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Damage, Desire, and the Truth About Stories

abby rose's picture

Damage, Desire, and the Truth About Stories


Damage narratives are the only stories that get told about me, unless I’m the one that’s telling them.1


Historically, mainstream research and literature on marginalized communities have been overwhelmingly centered around damage-based frameworks. In “Suspending Damage: A Letter to Communities,” Eve Tuck identifies damage-based frameworks as the attempt to explain present manifestations of oppression -such as low literacy rates, poverty, and poor health - by looking at historical exploitation, domination, and colonization (Tuck 413). Though this approach to social change is so common that it is often the only framework of mainstream justice, focusing strictly on the damage that communities face creates pathologizing narratives of pain and brokenness that define communities entirely by oppression. Since damage-based narratives are typically authored by white writers and researchers, they un/intentionally reinscribe white supremacy onto marginalized communities and thus can end up causing more long-lasting harm than good in the communities in focus. However, these same communities often accept this framework from outsiders because it comes with the promise of social, political and material change. Predictably, these promises often fall through and leave an insidious path of destruction and further oppression in their wake.


In reaction to damage-centered research, Tuck promotes desire as a new framework for understanding marginalized communities. Desire, Tuck explains, is an “antidote” that counteracts the toxic effects of damage-based research. While damage is centered in the past, “desire is involved with the not yet and, at times, the not anymore... Desire is about longing, about a present that is enriched by both the past and future” (417). Desire-based frameworks simultaneously acknowledge the pain of the past as it affects the present, and pull the trans-temporal wisdom, hope, and vision of the community in focus into the future to create change.


Native author and educator Thomas King explores the tension between damage- and desire-based narratives about Indigenous peoples in his book The Truth About Stories: A Native Narrative. Like Tuck, King describes stories as antidotal, as a tool to be used by Native peoples to heal from the pain of colonization and oppression and move forward into a stronger future; however, as King explains, stories by white authors about Native peoples are also dangerously powerful. Although “a story told one way could cure... the same story told another way could injure” (King 92). By storytelling his way through Native narratives authored by both whites and Natives, King illustrates the danger of damage-centered frameworks and the power of community desire in The Truth About Stories.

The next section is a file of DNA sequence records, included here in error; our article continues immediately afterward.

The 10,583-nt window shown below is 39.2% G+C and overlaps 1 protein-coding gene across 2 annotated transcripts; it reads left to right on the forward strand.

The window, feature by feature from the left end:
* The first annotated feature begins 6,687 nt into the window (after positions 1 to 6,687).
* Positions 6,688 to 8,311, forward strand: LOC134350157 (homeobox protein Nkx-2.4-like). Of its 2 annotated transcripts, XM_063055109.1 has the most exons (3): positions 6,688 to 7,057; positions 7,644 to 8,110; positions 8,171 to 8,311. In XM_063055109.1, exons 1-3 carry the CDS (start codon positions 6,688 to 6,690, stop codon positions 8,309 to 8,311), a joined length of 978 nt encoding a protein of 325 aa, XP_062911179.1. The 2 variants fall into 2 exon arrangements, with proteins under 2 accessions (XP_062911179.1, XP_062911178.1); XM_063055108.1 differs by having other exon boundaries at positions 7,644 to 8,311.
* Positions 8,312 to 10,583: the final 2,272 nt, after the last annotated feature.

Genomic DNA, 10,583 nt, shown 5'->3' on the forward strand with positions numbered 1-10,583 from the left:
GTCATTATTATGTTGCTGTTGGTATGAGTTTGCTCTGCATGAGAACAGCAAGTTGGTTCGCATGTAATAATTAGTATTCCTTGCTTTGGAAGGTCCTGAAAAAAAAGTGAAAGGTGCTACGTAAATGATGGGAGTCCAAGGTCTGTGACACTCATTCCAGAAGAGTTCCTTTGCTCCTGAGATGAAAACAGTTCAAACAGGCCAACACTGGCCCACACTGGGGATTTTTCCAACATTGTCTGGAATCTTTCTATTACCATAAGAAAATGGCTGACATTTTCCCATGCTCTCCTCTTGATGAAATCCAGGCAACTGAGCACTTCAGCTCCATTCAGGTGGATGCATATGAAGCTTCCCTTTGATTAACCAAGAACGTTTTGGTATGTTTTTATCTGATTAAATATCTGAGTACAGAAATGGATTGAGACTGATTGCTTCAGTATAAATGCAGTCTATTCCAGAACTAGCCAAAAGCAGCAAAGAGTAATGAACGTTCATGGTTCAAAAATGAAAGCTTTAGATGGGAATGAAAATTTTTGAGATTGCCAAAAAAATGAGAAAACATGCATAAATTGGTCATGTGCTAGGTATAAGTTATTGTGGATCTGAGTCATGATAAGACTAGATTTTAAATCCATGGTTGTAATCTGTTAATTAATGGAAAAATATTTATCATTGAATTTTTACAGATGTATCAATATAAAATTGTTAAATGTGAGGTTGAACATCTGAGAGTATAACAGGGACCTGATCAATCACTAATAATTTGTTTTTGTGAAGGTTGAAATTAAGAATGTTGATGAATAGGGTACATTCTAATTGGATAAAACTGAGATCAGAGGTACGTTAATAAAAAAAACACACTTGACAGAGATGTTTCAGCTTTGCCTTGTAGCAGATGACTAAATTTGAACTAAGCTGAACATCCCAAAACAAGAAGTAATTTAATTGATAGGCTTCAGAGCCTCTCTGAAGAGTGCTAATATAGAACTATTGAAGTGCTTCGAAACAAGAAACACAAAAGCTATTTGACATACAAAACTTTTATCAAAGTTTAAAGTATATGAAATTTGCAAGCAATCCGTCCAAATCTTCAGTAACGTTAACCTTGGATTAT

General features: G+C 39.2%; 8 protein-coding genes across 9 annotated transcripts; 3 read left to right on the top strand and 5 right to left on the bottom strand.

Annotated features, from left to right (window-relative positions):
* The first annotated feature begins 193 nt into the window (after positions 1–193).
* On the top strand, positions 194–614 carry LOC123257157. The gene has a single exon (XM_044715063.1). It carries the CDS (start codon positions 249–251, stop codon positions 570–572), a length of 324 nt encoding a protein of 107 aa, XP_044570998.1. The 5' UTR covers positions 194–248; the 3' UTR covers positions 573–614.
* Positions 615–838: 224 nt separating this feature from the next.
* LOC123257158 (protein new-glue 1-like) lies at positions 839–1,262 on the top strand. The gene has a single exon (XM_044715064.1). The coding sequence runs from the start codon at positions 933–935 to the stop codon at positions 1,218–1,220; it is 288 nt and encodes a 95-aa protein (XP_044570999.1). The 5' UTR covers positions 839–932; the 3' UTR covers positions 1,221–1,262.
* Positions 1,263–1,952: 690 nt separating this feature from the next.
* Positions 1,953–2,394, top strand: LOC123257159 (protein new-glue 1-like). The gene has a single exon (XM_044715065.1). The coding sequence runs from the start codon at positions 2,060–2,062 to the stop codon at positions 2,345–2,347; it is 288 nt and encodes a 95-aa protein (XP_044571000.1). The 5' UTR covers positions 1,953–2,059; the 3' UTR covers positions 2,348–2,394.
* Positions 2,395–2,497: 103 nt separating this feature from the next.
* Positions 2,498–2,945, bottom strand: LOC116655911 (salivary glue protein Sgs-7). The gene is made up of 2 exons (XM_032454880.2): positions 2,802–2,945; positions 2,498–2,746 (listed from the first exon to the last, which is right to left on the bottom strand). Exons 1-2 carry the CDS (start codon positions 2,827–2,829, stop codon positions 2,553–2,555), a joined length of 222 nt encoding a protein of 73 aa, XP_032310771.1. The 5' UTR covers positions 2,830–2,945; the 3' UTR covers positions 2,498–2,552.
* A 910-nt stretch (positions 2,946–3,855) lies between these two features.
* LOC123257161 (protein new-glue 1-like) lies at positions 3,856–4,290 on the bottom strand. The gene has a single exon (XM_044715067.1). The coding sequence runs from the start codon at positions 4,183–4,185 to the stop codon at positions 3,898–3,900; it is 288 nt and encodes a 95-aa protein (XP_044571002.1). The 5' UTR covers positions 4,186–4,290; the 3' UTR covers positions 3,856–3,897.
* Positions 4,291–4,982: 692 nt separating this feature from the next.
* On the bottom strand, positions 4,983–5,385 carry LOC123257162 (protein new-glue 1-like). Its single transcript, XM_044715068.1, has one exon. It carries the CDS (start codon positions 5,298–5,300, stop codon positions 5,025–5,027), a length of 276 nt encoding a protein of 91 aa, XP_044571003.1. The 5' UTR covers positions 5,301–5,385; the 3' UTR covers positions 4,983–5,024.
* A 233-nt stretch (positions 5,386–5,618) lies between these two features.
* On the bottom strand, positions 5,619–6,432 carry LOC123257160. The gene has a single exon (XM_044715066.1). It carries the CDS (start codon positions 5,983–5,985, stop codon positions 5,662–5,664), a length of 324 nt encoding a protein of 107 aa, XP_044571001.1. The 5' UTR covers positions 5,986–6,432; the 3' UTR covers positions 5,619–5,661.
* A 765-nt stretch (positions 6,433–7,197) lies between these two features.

People have made their careers on telling stories of damage about me, about communities like mine.


Through their work, the usually well-intentioned researchers employing damage-based thinking (frequently white and outside of the communities in focus) who theorize about “at risk” communities end up perpetuating narratives of damage while increasing surveillance and scrutiny in communities that are already under white America’s metaphorical magnifying glass. Damage-based researchers therefore do not capture the complete picture or the full humanity of the individuals in these groups-under-analysis. Tuck explains the irony present in this situation; even when marginalized communities are over-researched, their existence, realities, and desires remain totally invisible and unaccounted for. In a similar vein, while speaking of the stereotypes of Native North Americans perpetuated by these same damage-obsessed authors, King asks: “[h]ow can something that has never existed -- the Indian -- have form and power while something that is alive and kicking -- Indians -- are invisible?” (53).


Damage is the only way that monsters and future ghosts are conjured.


The Truth About Stories brings damage-centered research into a new light by detailing the impact of literature and art created by white people about Native people. King introduces a truth of the power of stories early on in his text when he explains “once a story is told, it cannot be called back. ... it is loose in the world” (10). The following narratives, predominantly based in fiction, assumption, prejudice, and American Romanticism, are examples of stories told that unleashed havoc on Native communities in the United States.